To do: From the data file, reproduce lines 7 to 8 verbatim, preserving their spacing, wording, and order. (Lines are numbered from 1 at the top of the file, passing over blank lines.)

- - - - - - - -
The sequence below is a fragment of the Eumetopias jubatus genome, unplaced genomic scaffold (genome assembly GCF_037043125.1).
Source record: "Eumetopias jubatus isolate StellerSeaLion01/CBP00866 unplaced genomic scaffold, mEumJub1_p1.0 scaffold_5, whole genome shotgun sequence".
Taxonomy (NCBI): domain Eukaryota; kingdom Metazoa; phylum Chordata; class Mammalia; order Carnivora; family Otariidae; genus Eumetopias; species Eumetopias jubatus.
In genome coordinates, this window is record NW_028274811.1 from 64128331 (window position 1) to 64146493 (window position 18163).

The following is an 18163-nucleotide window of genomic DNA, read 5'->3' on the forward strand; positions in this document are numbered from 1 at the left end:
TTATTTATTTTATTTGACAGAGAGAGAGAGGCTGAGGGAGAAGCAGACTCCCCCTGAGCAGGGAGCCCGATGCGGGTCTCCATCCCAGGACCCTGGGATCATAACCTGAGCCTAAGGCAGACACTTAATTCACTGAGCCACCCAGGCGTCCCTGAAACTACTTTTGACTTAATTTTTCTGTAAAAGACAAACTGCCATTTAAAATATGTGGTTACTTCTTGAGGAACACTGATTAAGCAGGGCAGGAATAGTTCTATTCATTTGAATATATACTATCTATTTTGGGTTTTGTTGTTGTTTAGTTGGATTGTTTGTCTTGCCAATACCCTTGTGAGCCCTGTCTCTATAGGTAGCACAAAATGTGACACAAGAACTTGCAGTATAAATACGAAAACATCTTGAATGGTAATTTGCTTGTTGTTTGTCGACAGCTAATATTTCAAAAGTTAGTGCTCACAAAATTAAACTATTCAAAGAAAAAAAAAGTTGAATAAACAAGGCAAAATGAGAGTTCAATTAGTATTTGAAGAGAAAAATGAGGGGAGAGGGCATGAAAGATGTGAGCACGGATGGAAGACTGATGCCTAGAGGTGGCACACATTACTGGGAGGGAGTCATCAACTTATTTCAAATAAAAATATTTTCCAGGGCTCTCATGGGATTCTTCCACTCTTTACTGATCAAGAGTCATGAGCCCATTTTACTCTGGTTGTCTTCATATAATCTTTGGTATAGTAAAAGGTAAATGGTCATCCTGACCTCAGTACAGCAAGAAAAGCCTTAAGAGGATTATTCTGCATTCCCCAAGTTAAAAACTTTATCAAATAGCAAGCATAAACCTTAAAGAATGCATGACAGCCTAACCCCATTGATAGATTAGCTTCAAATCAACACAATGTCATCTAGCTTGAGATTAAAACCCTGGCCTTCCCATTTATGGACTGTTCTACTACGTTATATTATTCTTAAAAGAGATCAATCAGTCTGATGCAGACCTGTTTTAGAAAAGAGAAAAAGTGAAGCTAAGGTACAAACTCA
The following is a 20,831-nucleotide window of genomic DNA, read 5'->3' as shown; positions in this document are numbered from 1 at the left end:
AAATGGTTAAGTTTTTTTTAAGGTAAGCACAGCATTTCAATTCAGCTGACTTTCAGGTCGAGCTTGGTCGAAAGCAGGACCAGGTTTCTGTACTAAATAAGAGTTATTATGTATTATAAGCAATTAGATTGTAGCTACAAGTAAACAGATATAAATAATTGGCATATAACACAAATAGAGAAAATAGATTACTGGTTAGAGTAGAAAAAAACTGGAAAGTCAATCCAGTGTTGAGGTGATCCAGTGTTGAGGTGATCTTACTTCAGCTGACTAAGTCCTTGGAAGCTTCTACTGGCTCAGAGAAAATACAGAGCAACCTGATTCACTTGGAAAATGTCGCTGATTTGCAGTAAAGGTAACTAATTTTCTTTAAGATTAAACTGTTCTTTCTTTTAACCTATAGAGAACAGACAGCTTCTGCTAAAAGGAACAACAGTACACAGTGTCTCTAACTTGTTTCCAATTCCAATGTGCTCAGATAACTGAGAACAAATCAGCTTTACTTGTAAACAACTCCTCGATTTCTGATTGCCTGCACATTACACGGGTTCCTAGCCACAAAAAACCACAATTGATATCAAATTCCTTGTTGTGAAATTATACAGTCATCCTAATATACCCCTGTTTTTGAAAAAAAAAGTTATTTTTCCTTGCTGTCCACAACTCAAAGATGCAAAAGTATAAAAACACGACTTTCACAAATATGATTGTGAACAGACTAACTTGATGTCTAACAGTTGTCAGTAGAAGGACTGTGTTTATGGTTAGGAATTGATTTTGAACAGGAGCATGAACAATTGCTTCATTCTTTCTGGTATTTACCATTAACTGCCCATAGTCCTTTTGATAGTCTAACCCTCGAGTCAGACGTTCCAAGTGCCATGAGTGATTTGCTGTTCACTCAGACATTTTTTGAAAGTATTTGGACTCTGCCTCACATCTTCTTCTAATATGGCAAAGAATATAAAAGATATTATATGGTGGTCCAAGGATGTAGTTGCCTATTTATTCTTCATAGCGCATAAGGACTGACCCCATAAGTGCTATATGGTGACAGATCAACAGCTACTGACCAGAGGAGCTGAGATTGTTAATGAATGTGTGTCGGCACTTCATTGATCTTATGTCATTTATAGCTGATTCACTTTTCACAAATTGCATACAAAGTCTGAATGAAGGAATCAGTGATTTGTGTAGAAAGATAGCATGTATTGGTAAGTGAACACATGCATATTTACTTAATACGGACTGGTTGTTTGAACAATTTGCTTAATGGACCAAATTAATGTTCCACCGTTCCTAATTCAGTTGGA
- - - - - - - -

The following is a 20,831-nucleotide window of genomic DNA, read 5'->3' as shown; positions in this document are numbered from 1 at the left end:
AAATGGTTAAGTTTTTTTTAAGGTAAGCACAGCATTTCAATTCAGCTGACTTTCAGGTCGAGCTTGGTCGAAAGCAGGACCAGGTTTCTGTACTAAATAAGAGTTATTATGTATTATAAGCAATTAGATTGTAGCTACAAGTAAACAGATATAAATAATTGGCATATAACACAAATAGAGAAAATAGATTACTGGTTAGAGTAGAAAAAAACTGGAAAGTCAATCCAGTGTTGAGGTGATCCAGTGTTGAGGTGATCTTACTTCAGCTGACTAAGTCCTTGGAAGCTTCTACTGGCTCAGAGAAAATACAGAGCAACCTGATTCACTTGGAAAATGTCGCTGATTTGCAGTAAAGGTAACTAATTTTCTTTAAGATTAAACTGTTCTTTCTTTTAACCTATAGAGAACAGACAGCTTCTGCTAAAAGGAACAACAGTACACAGTGTCTCTAACTTGTTTCCAATTCCAATGTGCTCAGATAACTGAGAACAAATCAGCTTTACTTGTAAACAACTCCTCGATTTCTGATTGCCTGCACATTACACGGGTTCCTAGCCACAAAAAACCACAATTGATATCAAATTCCTTGTTGTGAAATTATACAGTCATCCTAATATACCCCTGTTTTTGAAAAAAAAAGTTATTTTTCCTTGCTGTCCACAACTCAAAGATGCAAAAGTATAAAAACACGACTTTCACAAATATGATTGTGAACAGACTAACTTGATGTCTAACAGTTGTCAGTAGAAGGACTGTGTTTATGGTTAGGAATTGATTTTGAACAGGAGCATGAACAATTGCTTCATTCTTTCTGGTATTTACCATTAACTGCCCATAGTCCTTTTGATAGTCTAACCCTCGAGTCAGACGTTCCAAGTGCCATGAGTGATTTGCTGTTCACTCAGACATTTTTTGAAAGTATTTGGACTCTGCCTCACATCTTCTTCTAATATGGCAAAGAATATAAAAGATATTATATGGTGGTCCAAGGATGTAGTTGCCTATTTATTCTTCATAGCGCATAAGGACTGACCCCATAAGTGCTATATGGTGACAGATCAACAGCTACTGACCAGAGGAGCTGAGATTGTTAATGAATGTGTGTCGGCACTTCATTGATCTTATGTCATTTATAGCTGATTCACTTTTCACAAATTGCATACAAAGTCTGAATGAAGGAATCAGTGATTTGTGTAGAAAGATAGCATGTATTGGTAAGTGAACACATGCATATTTACTTAATACGGACTGGTTGTTTGAACAATTTGCTTAATGGACCAAATTAATGTTCCACCGTTCCTAATTCAGTTGGA